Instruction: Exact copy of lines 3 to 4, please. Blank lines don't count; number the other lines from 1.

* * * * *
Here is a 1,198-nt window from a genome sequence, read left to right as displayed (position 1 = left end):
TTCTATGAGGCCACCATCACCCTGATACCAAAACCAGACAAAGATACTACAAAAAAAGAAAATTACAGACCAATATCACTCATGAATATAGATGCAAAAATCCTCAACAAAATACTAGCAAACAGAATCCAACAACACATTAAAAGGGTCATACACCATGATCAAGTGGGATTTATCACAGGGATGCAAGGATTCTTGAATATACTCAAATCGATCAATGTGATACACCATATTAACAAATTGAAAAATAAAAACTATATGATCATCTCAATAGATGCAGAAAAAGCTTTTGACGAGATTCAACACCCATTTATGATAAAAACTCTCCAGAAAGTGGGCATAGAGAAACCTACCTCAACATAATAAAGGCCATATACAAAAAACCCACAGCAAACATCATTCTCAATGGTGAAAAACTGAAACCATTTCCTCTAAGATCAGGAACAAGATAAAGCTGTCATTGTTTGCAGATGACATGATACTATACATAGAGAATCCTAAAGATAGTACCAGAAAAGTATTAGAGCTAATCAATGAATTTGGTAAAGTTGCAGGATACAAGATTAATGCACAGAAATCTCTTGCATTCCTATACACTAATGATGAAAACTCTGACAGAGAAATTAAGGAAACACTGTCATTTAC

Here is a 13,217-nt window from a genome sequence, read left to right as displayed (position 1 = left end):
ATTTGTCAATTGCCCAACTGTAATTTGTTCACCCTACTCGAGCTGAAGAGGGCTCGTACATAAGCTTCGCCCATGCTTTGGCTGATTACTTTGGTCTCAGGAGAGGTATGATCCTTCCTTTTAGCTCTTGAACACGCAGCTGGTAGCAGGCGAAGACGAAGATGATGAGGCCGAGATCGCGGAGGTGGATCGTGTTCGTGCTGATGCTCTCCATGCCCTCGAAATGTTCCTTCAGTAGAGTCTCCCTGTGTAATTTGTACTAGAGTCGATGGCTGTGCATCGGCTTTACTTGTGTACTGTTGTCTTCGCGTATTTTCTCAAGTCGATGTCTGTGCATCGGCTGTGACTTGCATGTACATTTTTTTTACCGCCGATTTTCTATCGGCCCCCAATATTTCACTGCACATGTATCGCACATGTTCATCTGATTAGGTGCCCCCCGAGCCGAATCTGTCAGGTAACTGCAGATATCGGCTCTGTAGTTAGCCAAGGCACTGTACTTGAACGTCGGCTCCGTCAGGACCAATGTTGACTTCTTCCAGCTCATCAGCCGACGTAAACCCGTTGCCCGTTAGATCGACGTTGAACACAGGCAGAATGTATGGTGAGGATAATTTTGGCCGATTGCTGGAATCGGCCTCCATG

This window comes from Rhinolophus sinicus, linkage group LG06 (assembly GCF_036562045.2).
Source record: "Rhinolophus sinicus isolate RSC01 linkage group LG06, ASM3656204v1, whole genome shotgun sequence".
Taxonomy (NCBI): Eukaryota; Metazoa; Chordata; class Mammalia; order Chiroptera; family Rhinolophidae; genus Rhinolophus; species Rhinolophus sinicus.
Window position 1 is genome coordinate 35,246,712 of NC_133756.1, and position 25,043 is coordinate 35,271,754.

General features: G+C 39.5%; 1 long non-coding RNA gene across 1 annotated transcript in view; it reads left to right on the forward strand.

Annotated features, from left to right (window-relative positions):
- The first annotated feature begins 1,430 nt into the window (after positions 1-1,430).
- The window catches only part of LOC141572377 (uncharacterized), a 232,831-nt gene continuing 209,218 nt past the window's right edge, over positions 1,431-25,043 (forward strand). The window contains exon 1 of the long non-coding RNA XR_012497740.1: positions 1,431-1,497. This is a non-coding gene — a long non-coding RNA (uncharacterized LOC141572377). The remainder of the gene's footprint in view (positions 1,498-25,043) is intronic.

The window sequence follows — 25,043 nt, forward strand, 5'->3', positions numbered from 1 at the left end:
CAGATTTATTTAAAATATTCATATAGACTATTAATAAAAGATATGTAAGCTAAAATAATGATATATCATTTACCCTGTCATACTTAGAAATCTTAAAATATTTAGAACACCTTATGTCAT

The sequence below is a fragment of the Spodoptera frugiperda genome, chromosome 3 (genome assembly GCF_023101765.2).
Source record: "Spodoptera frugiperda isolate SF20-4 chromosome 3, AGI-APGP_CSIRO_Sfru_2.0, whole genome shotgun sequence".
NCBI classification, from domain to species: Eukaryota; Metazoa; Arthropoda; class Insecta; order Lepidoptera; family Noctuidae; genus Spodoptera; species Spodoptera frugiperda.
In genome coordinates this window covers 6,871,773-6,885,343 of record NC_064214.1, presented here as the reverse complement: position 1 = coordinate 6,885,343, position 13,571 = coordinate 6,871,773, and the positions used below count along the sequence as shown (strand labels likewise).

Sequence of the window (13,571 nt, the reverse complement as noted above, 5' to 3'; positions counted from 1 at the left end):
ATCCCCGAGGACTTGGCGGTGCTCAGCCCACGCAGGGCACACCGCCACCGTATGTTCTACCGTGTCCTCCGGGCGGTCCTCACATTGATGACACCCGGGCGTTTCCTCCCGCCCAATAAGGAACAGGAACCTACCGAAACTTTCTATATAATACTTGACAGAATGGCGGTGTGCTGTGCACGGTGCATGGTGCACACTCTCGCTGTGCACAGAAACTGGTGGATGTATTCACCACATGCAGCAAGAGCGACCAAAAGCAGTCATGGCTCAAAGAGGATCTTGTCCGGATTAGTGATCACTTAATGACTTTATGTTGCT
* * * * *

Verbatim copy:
Here is a 13,217-nt window from a genome sequence, read left to right as displayed (position 1 = left end):
ATTTGTCAATTGCCCAACTGTAATTTGTTCACCCTACTCGAGCTGAAGAGGGCTCGTACATAAGCTTCGCCCATGCTTTGGCTGATTACTTTGGTCTCAGGAGAGGTATGATCCTTCCTTTTAGCTCTTGAACACGCAGCTGGTAGCAGGCGAAGACGAAGATGATGAGGCCGAGATCGCGGAGGTGGATCGTGTTCGTGCTGATGCTCTCCATGCCCTCGAAATGTTCCTTCAGTAGAGTCTCCCTGTGTAATTTGTACTAGAGTCGATGGCTGTGCATCGGCTTTACTTGTGTACTGTTGTCTTCGCGTATTTTCTCAAGTCGATGTCTGTGCATCGGCTGTGACTTGCATGTACATTTTTTTTACCGCCGATTTTCTATCGGCCCCCAATATTTCACTGCACATGTATCGCACATGTTCATCTGATTAGGTGCCCCCCGAGCCGAATCTGTCAGGTAACTGCAGATATCGGCTCTGTAGTTAGCCAAGGCACTGTACTTGAACGTCGGCTCCGTCAGGACCAATGTTGACTTCTTCCAGCTCATCAGCCGACGTAAACCCGTTGCCCGTTAGATCGACGTTGAACACAGGCAGAATGTATGGTGAGGATAATTTTGGCCGATTGCTGGAATCGGCCTCCATG